Laurie Horton’s Kansas City kitchen looked like so many others on Thursday.
Roasters full of meat — turkey in one, ham in another — and a platoon of slow cookers loaded with mashed potatoes, green bean casserole and assorted side dishes covered nearly every inch of the kitchen island.
Big ol’ pies and a platter of cookies loaded down a nearby sideboard. A bountiful feast for sure.
But her guests didn’t linger long, nor watch any of the football games playing on the TV in the living room.
One stopped by for turkey and fixin’s before heading out to patrol the annual Country Club Plaza lighting ceremony. A police helicopter pilot stopped by, too, without the helicopter.
Officer Robert Erpelding, who started his day at 7 a.m., came by for a meal at the end of his shift with his wife and son before heading to his off-duty job.
Horton has served Thanksgiving and Christmas meals to KCPD officers working on those holidays for 25 years.
Right before the expected evening rush, she joked, “pretty soon it’s going to look like a crime scene up in here, there’ll be so many cars up and down the street.”
She generally feeds between 80 and 100 officers on any given Thanksgiving, depending “upon how busy it is,” Horton said.
“And sometimes, like the to-go dish, we fill them up and send them back out because they just don’t have the time to stay, which is heartbreaking.”
Hardly anyone left without hugging her good-bye.
By Thursday afternoon, when she hustled around the kitchen in a black “Police” sweatshirt, Horton had been cooking for days. But she wouldn’t have it any other way.
She works for the police department too, and these are her people — men and women she says would put themselves between her and danger without thinking twice and who do the same for the public every day.
Once, in a work meeting, an instructor went around the room and asked everyone about their families. When he asked Horton how many kids she has, a detective in the back of the room shouted: “1,200!”
Around KCPD, she’s known as “Mama.”
No more hot dogs
There’s a doorbell by the back door that leads into the kitchen, but no one rang it. People just walked in.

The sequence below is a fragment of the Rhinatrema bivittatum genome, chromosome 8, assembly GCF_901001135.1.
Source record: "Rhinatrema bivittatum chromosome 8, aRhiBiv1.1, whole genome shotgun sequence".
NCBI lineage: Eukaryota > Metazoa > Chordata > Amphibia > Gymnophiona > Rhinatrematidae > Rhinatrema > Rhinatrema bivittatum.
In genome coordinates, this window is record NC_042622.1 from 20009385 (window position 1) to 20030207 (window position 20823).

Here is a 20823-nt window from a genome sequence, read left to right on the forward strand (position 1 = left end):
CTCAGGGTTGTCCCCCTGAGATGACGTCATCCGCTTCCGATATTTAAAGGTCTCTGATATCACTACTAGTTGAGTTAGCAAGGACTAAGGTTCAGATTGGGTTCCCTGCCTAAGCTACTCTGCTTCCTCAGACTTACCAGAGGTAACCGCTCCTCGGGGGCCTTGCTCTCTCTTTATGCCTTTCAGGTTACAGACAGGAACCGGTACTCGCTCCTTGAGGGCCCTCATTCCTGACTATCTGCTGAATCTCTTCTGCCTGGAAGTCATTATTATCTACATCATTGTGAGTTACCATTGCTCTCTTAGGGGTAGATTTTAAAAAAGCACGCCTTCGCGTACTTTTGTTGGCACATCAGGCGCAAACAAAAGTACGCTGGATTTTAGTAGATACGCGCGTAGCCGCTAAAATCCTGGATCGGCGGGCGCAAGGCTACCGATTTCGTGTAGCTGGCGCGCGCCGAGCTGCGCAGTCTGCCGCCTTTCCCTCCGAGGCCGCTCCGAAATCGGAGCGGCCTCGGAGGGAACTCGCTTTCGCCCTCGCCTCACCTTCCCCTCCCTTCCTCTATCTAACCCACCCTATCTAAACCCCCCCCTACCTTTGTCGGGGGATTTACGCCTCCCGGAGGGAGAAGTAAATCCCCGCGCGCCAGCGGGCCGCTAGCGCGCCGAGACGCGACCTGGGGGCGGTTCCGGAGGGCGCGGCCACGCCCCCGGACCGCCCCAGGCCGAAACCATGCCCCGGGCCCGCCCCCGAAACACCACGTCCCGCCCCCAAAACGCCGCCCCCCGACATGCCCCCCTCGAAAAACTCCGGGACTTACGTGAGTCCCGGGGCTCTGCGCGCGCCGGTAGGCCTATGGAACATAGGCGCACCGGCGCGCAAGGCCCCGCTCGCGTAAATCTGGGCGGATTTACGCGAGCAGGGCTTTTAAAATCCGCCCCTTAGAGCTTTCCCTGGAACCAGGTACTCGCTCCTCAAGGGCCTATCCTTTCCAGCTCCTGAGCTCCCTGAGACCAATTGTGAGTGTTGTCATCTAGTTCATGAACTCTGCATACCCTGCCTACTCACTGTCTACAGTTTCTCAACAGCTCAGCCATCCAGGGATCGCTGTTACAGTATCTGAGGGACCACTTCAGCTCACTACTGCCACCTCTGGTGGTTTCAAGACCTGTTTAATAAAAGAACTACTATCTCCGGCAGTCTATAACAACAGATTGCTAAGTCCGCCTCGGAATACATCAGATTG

What stranger would dare wander into a room full of cops?
This holiday tradition began a couple of years before Horton took a job with the department.
Twenty-five years ago she and her husband, Kevin Horton, lived in Northeast Kansas City at a time when what she referred to as houses of “ill repute” drew so much traffic to the area “it was like a parade,” she said.
Neighbors got to know the officers of East Patrol Division as they worked on making the area safer, she said.
The first Thanksgiving when it was safe to sit outside, “and not worry about anything, this squad car kept driving by and they were rubber-necking … and my husband went up and said, ‘Just pull it over and come on in and eat,’” Horton said.
Pretty soon two more officers showed up that day, and from those first three guests, “It has just grown exponentially since then. We found out they were going to a convenience store and were eating hot dogs and that’s all they had on Thanksgiving and Christmas,” she said.
“So we decided no, no, no.”
‘Nice to come for a home-cooked meal’
Erpelding, a Kansas City transplant, has been with the department for 18 years. Both his parents are deceased, “so it’s nice to be able to come somewhere where you feel loved and appreciated and you feel like you’re part of a family,” he said.
“Especially when you have to work. You’re tired and you’re just trying to get through the day.”
He estimated he’s worked more than half the Thanksgivings that have come and gone during his tenure with the department.
“It’s very nice to come for a home-cooked meal and turkey and all the things you remember as a kid, the stuffing, the mashed potatoes, the turkey, the ham, the green bean casserole. That’s a big one,” Erpelding said.
“And then pie afterwards and you’ve completed your Thanksgiving meal instead of going to a QuikTrip and hoping that their kitchen’s open. You can have something other than just a rotisserie hot dog.”
Erpelding works out of the Shoal Creek Patrol Division north of the river. Horton invites every officer on duty on Thanksgiving and Christmas. The kitchen is open from 2 to 11 p.m.
Officer David Owens, who has been with KCPD four years, works out of East Patrol. He had the holiday off this year, but he and his wife brought food and helped Horton with the meal.
“For me, first off, the food is amazing,” Owens said. “What I appreciate about what Laurie is doing here is really not about the food, but about the family, community.”
Owens hails from Colorado and with family strewn about, he and his wife feel at home in this house, where the woman serving the meals is outspoken about how proud she is of her colleagues who patrol Kansas City’s streets, who she says have answered “an honest-to-God calling” and who she wants the public to get to know as fellow human beings.
“Not to be, I won’t be cheesy here, but not only is this a family, but these are family members I want to be around,” Owens said.
“I came from the United States Marine Corps. I came from doing defense contract work, and I will tell you that the four years I’ve been on the streets have not been an easy time. This has not been an easy time in this profession.
“What the men and women who come to this job and stay on this job do, it just blows my mind.”
Horton is an administrative assistant in the Criminal Records Section, a job that has her talking to officers on the street quite often.
Owens laughed when he said that for the longest time he thought her first name was “Mama.”
And at Mama’s house, everyone eats off the good china on Thanksgiving Day.